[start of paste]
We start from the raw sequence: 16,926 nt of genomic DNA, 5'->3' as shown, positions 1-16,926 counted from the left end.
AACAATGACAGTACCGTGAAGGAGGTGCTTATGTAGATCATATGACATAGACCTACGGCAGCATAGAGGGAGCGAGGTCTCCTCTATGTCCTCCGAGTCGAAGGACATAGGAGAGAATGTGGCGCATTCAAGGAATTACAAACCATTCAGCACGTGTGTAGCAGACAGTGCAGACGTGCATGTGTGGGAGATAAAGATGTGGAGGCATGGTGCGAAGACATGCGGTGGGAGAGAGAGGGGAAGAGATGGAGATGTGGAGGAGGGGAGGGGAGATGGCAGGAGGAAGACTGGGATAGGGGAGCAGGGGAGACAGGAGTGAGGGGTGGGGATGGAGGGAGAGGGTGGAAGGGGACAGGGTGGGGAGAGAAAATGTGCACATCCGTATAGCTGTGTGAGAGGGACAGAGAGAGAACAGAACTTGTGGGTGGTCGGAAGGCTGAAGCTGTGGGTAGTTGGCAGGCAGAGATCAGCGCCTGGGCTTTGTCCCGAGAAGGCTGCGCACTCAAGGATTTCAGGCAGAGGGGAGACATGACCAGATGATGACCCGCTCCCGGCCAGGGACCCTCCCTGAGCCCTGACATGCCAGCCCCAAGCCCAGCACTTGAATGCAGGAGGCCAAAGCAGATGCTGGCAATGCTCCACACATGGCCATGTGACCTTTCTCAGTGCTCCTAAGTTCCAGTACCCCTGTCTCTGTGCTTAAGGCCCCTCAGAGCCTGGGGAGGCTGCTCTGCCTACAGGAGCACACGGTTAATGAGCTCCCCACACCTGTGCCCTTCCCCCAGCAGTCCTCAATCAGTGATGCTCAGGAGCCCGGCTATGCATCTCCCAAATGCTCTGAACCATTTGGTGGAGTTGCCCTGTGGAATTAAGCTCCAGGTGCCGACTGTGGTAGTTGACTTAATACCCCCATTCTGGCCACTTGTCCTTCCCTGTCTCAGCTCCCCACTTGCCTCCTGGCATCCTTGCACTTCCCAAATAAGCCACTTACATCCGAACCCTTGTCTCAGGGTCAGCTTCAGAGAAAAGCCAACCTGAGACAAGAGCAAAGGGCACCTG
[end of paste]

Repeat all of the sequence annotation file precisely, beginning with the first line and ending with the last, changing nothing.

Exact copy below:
We start from the raw sequence: 16,926 nt of genomic DNA, 5'->3' as shown, positions 1-16,926 counted from the left end.
AACAATGACAGTACCGTGAAGGAGGTGCTTATGTAGATCATATGACATAGACCTACGGCAGCATAGAGGGAGCGAGGTCTCCTCTATGTCCTCCGAGTCGAAGGACATAGGAGAGAATGTGGCGCATTCAAGGAATTACAAACCATTCAGCACGTGTGTAGCAGACAGTGCAGACGTGCATGTGTGGGAGATAAAGATGTGGAGGCATGGTGCGAAGACATGCGGTGGGAGAGAGAGGGGAAGAGATGGAGATGTGGAGGAGGGGAGGGGAGATGGCAGGAGGAAGACTGGGATAGGGGAGCAGGGGAGACAGGAGTGAGGGGTGGGGATGGAGGGAGAGGGTGGAAGGGGACAGGGTGGGGAGAGAAAATGTGCACATCCGTATAGCTGTGTGAGAGGGACAGAGAGAGAACAGAACTTGTGGGTGGTCGGAAGGCTGAAGCTGTGGGTAGTTGGCAGGCAGAGATCAGCGCCTGGGCTTTGTCCCGAGAAGGCTGCGCACTCAAGGATTTCAGGCAGAGGGGAGACATGACCAGATGATGACCCGCTCCCGGCCAGGGACCCTCCCTGAGCCCTGACATGCCAGCCCCAAGCCCAGCACTTGAATGCAGGAGGCCAAAGCAGATGCTGGCAATGCTCCACACATGGCCATGTGACCTTTCTCAGTGCTCCTAAGTTCCAGTACCCCTGTCTCTGTGCTTAAGGCCCCTCAGAGCCTGGGGAGGCTGCTCTGCCTACAGGAGCACACGGTTAATGAGCTCCCCACACCTGTGCCCTTCCCCCAGCAGTCCTCAATCAGTGATGCTCAGGAGCCCGGCTATGCATCTCCCAAATGCTCTGAACCATTTGGTGGAGTTGCCCTGTGGAATTAAGCTCCAGGTGCCGACTGTGGTAGTTGACTTAATACCCCCATTCTGGCCACTTGTCCTTCCCTGTCTCAGCTCCCCACTTGCCTCCTGGCATCCTTGCACTTCCCAAATAAGCCACTTACATCCGAACCCTTGTCTCAGGGTCAGCTTCAGAGAAAAGCCAACCTGAGACAAGAGCAAAGGGCACCTG